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Understanding Legal Battles


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Understanding Legal Battles

After struggling for years to wrap my head around the legal drama in the news, I was faced with a pretty big challenge of my own. My son was accused of a crime that he swore he didn't commit, although I was a little less than convinced. However, after evaluating the facts, I could tell that he was telling the truth, so we hired a professional lawyer who could help us through the challenge of fighting the charges. The lawyer worked hard to make things right, and within a few short months, my son was in the clear. Read more about legal problems in this blog.

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How The Immigration Suspensions Affect Family Immigration

Silicon Valley has long attracted the world's best and brightest engineers with work visas. An H1-B visa has been the passage to America for many immigrant families. If you're a tech worker seeking to bring your family to the United States, you're probably concerned about how the temporary suspension of foreign work visas will affect your family's immigration status.

Stricter work visa rules could follow the suspension, according to family immigration attorneys.

Skilled Worker Visa Updates

In June, President Trump issued an executive order temporarily suspending both immigration and non-immigration applications, as well as green cards, until 2021. 

If you're a skilled foreign worker with plans to work in the United States, the current suspension of processing foreign work visas will affect you. The order temporarily halts issuance of:

  • H1-B visas – issued to skilled, university-educated employees for three to six years. 
  • L-1 visas – issued to workers transferring from a foreign subsidiary to a U.S.  office for five months to five years. 

If you're currently working in the United States on one of the above visas, your work status will not change. Furthermore, your spouse and children can join you on H-4 visas. 

If you're not in the country working, your status is on hold. There are a number of exceptions, though, including medical, defense, law, food supply, and other occupations considered necessary to national defense, health, and security.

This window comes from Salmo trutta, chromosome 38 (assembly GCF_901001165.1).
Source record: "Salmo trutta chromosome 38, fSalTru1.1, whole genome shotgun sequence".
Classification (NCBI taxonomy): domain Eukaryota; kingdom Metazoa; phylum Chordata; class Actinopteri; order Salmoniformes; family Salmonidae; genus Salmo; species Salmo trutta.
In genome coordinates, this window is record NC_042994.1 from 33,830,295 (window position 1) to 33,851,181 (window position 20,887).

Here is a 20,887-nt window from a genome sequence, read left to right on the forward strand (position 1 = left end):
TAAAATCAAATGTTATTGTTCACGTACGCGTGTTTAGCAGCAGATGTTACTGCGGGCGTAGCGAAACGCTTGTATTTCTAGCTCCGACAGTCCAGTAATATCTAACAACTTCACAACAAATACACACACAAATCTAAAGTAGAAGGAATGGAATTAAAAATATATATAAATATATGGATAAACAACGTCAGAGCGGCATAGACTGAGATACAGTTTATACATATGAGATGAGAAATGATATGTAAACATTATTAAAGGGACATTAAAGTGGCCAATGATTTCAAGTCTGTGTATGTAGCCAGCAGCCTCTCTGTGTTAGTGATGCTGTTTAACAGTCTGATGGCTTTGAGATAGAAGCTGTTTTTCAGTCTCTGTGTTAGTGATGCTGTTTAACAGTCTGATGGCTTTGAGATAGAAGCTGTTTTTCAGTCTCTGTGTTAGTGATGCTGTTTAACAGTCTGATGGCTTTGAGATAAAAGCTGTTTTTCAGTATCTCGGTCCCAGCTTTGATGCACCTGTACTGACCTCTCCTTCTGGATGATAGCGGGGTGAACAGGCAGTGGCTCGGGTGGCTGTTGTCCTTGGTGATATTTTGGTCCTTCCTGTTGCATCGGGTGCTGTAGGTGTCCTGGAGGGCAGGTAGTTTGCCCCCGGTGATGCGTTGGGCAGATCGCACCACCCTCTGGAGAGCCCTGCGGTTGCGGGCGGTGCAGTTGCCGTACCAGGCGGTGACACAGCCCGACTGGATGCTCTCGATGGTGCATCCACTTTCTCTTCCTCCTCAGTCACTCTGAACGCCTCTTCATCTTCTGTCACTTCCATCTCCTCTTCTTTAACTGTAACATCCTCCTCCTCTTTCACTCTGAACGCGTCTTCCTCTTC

Deferred Action for Childhood Arrivals (DACA)

In June, the Supreme Court opposed the Trump administration's attempt to discontinue the DACA policies. Under DACA, a child under 18 can pursue his or her education, find employment, and serve in the army without risk of being deported. A number of tech giants have also mobilized against the DACA annulation, including Google, Apple, Facebook, and Microsoft.

The temporary visa suspensions are the first in a chain of immigration initiatives affecting the U.S. immigration system.  Notably, the record-high U.S. unemployment levels have prompted a revision of immigration and non-immigration rules. The review will assess if the current rules disadvantage U.S. workers in the employment market.

Under the Trump administration, stricter immigration rules can be expected. 

The review will especially target skilled workers. Some labor groups accuse companies not using the skilled worker visa program to bring cheap labor into the country. The high unemployment level is placing labor practices under a microscope.

A family immigration lawyer can help you understand how the changes could affect your immigration status and that of your family.

To learn more, contact a resource like The Law Office of John M. Bray, PLLC.